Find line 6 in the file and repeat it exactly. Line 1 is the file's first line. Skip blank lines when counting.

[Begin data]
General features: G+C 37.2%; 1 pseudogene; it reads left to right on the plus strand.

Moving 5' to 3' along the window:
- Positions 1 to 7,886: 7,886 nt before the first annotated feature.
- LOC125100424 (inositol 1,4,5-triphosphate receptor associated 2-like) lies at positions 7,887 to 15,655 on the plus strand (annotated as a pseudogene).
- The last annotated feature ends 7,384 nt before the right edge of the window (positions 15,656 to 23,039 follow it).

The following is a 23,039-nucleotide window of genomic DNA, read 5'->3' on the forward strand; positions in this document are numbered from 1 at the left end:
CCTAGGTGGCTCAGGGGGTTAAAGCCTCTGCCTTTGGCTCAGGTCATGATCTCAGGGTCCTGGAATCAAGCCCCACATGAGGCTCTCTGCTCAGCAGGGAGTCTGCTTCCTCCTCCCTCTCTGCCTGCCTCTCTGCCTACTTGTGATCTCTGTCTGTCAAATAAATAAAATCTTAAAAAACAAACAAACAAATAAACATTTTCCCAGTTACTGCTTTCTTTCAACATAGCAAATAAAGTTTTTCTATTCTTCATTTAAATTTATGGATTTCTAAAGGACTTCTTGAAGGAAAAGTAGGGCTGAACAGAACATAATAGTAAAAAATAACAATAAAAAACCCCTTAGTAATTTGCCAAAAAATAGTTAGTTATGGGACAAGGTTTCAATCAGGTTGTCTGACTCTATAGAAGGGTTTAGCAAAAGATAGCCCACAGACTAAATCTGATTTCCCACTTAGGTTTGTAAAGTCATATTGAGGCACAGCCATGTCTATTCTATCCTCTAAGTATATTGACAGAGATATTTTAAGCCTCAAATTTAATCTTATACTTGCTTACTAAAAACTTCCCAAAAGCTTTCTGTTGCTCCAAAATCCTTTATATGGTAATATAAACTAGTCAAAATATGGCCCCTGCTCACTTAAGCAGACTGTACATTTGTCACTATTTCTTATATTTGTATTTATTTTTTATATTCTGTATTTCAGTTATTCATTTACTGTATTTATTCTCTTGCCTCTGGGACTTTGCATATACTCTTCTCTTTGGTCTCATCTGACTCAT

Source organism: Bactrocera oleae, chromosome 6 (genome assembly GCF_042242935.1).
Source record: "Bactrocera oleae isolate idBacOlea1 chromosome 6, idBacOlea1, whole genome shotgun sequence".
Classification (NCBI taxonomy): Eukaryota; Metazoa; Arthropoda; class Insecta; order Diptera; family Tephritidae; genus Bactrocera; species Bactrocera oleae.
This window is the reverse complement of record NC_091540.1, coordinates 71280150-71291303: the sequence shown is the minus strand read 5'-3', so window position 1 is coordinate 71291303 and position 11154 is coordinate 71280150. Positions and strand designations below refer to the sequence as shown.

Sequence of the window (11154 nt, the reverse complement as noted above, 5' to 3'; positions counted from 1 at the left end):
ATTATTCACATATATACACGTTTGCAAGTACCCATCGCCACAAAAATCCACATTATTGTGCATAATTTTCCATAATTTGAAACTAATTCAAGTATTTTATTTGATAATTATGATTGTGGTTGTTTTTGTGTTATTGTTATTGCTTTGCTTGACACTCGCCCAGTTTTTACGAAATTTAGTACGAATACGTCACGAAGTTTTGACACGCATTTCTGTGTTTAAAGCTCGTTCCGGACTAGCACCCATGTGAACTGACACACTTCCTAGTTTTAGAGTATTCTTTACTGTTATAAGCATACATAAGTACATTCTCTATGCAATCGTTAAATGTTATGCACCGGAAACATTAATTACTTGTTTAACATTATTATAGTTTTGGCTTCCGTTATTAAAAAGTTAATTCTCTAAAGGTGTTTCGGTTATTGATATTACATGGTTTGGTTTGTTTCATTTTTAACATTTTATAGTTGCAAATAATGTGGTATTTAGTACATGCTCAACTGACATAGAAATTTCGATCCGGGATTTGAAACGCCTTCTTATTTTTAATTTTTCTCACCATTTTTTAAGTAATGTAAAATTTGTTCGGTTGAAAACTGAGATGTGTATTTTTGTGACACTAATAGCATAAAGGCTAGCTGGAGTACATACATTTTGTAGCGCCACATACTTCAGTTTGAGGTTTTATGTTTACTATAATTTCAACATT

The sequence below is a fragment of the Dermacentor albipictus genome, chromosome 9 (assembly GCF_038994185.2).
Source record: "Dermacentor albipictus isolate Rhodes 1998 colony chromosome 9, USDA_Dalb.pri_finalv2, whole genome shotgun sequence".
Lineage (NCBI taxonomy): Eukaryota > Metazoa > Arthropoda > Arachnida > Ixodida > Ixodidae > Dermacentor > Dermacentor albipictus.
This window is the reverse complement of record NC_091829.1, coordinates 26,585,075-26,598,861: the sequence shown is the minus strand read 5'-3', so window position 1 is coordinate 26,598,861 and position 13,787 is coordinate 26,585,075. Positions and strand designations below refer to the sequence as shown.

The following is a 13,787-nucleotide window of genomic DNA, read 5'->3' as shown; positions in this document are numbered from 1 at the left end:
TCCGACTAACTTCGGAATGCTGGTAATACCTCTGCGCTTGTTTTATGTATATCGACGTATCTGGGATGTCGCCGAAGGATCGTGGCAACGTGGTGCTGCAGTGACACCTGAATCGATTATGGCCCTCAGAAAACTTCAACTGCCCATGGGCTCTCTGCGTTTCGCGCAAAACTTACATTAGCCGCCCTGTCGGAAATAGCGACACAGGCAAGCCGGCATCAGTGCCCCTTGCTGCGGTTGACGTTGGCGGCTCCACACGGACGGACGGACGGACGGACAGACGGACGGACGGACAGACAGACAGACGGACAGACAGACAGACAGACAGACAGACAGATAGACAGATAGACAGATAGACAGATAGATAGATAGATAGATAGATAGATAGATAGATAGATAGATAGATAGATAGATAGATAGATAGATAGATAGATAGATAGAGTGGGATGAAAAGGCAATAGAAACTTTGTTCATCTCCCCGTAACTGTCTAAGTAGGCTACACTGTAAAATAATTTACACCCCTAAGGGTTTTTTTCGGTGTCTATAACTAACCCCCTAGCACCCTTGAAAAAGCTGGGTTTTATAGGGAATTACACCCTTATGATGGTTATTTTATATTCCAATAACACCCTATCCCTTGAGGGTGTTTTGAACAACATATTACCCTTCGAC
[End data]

The following is a 23,039-nucleotide window of genomic DNA, read 5'->3' on the forward strand; positions in this document are numbered from 1 at the left end: